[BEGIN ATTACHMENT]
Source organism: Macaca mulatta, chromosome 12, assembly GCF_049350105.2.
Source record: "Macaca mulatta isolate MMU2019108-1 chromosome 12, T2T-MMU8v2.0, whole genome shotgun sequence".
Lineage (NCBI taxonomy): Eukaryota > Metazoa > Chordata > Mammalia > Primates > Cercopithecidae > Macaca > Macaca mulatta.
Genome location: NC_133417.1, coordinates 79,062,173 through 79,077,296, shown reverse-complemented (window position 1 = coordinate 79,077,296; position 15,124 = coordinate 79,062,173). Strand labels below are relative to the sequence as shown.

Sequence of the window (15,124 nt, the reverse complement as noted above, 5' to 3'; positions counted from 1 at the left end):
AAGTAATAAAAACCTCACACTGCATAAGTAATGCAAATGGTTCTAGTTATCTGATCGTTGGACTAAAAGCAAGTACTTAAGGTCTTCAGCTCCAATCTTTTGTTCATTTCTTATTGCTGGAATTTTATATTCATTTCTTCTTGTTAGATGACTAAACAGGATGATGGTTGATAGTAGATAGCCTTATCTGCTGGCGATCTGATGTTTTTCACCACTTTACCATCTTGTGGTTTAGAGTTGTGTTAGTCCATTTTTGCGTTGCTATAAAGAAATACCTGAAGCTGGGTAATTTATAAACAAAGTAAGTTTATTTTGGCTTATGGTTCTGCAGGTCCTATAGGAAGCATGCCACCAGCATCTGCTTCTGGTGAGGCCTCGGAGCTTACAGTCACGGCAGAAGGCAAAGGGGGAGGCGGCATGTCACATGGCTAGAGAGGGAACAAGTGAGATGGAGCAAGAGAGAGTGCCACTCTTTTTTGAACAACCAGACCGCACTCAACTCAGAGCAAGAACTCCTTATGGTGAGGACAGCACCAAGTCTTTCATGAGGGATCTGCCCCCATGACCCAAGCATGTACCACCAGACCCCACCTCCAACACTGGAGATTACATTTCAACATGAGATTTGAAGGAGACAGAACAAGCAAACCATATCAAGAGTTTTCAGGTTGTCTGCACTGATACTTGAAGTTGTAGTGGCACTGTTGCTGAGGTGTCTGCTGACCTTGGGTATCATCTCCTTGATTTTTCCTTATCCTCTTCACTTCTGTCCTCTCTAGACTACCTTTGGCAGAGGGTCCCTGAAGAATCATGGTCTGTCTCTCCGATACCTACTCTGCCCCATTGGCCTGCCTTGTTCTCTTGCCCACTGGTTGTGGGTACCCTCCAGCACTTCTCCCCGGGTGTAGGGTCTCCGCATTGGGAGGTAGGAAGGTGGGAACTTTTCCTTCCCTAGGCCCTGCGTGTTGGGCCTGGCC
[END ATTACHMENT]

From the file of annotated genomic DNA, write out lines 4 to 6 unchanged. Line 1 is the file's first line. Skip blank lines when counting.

Genome location: NC_133417.1, coordinates 79,062,173 through 79,077,296, shown reverse-complemented (window position 1 = coordinate 79,077,296; position 15,124 = coordinate 79,062,173). Strand labels below are relative to the sequence as shown.

Sequence of the window (15,124 nt, the reverse complement as noted above, 5' to 3'; positions counted from 1 at the left end):
AAGTAATAAAAACCTCACACTGCATAAGTAATGCAAATGGTTCTAGTTATCTGATCGTTGGACTAAAAGCAAGTACTTAAGGTCTTCAGCTCCAATCTTTTGTTCATTTCTTATTGCTGGAATTTTATATTCATTTCTTCTTGTTAGATGACTAAACAGGATGATGGTTGATAGTAGATAGCCTTATCTGCTGGCGATCTGATGTTTTTCACCACTTTACCATCTTGTGGTTTAGAGTTGTGTTAGTCCATTTTTGCGTTGCTATAAAGAAATACCTGAAGCTGGGTAATTTATAAACAAAGTAAGTTTATTTTGGCTTATGGTTCTGCAGGTCCTATAGGAAGCATGCCACCAGCATCTGCTTCTGGTGAGGCCTCGGAGCTTACAGTCACGGCAGAAGGCAAAGGGGGAGGCGGCATGTCACATGGCTAGAGAGGGAACAAGTGAGATGGAGCAAGAGAGAGTGCCACTCTTTTTTGAACAACCAGACCGCACTCAACTCAGAGCAAGAACTCCTTATGGTGAGGACAGCACCAAGTCTTTCATGAGGGATCTGCCCCCATGACCCAAGCATGTACCACCAGACCCCACCTCCAACACTGGAGATTACATTTCAACATGAGATTTGAAGGAGACAGAACAAGCAAACCATATCAAGAGTTTTCAGGTTGTCTGCACTGATACTTGAAGTTGTAGTGGCACTGTTGCTGAGGTGTCTGCTGACCTTGGGTATCATCTCCTTGATTTTTCCTTATCCTCTTCACTTCTGTCCTCTCTAGACTACCTTTGGCAGAGGGTCCCTGAAGAATCATGGTCTGTCTCTCCGATACCTACTCTGCCCCATTGGCCTGCCTTGTTCTCTTGCCCACTGGTTGTGGGTACCCTCCAGCACTTCTCCCCGGGTGTAGGGTCTCCGCATTGGGAGGTAGGAAGGTGGGAACTTTTCCTTCCCTAGGCCCTGCGTGTTGGGCCTGGCC